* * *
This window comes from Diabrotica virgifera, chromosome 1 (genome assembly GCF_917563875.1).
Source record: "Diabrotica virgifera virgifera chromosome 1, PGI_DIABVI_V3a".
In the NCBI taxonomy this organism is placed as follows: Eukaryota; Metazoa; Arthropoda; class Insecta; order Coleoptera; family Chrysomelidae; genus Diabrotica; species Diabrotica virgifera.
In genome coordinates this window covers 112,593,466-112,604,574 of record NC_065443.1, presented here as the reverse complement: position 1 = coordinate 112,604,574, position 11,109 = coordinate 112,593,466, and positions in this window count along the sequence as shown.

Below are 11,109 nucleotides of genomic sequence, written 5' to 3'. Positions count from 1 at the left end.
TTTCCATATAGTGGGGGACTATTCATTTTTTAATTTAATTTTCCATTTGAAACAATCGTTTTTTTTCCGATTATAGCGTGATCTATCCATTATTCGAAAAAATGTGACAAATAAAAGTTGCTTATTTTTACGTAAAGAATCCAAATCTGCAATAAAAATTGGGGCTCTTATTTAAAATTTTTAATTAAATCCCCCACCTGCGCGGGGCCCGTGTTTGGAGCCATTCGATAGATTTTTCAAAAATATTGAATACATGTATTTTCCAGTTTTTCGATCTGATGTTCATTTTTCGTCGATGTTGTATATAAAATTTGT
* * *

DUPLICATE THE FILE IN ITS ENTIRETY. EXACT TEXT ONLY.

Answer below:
This window comes from Diabrotica virgifera, chromosome 1 (genome assembly GCF_917563875.1).
Source record: "Diabrotica virgifera virgifera chromosome 1, PGI_DIABVI_V3a".
In the NCBI taxonomy this organism is placed as follows: Eukaryota; Metazoa; Arthropoda; class Insecta; order Coleoptera; family Chrysomelidae; genus Diabrotica; species Diabrotica virgifera.
In genome coordinates this window covers 112,593,466-112,604,574 of record NC_065443.1, presented here as the reverse complement: position 1 = coordinate 112,604,574, position 11,109 = coordinate 112,593,466, and positions in this window count along the sequence as shown.

Below are 11,109 nucleotides of genomic sequence, written 5' to 3'. Positions count from 1 at the left end.
TTTCCATATAGTGGGGGACTATTCATTTTTTAATTTAATTTTCCATTTGAAACAATCGTTTTTTTTCCGATTATAGCGTGATCTATCCATTATTCGAAAAAATGTGACAAATAAAAGTTGCTTATTTTTACGTAAAGAATCCAAATCTGCAATAAAAATTGGGGCTCTTATTTAAAATTTTTAATTAAATCCCCCACCTGCGCGGGGCCCGTGTTTGGAGCCATTCGATAGATTTTTCAAAAATATTGAATACATGTATTTTCCAGTTTTTCGATCTGATGTTCATTTTTCGTCGATGTTGTATATAAAATTTGT